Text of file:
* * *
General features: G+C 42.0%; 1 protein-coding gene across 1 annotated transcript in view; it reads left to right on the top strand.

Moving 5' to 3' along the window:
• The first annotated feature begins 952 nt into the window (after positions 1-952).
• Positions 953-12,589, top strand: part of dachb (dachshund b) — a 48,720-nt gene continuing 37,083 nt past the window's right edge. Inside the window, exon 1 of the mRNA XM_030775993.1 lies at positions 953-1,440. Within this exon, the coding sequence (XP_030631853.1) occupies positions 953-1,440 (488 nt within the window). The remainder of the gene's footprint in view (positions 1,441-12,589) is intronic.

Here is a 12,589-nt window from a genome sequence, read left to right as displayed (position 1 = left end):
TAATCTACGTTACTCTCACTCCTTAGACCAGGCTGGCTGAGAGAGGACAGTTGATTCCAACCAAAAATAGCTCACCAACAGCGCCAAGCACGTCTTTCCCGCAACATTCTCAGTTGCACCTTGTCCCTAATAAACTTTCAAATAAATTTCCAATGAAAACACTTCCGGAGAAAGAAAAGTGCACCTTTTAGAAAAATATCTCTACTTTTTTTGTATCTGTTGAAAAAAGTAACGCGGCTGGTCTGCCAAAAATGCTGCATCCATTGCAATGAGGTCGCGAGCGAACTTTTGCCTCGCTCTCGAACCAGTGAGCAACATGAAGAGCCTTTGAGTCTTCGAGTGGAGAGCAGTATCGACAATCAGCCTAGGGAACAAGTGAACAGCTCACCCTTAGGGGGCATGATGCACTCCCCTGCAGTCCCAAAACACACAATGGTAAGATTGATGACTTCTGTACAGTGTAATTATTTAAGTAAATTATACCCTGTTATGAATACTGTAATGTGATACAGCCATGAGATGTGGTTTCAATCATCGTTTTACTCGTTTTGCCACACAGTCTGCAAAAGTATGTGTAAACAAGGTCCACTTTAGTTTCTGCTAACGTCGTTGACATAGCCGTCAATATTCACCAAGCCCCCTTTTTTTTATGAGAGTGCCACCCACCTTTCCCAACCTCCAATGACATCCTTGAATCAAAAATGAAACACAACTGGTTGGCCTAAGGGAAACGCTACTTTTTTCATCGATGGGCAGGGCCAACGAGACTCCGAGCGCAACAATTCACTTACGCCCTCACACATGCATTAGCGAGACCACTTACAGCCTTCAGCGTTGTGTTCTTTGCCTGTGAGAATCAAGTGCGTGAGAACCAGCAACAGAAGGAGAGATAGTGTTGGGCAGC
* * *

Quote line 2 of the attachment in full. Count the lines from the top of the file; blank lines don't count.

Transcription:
Moving 5' to 3' along the window: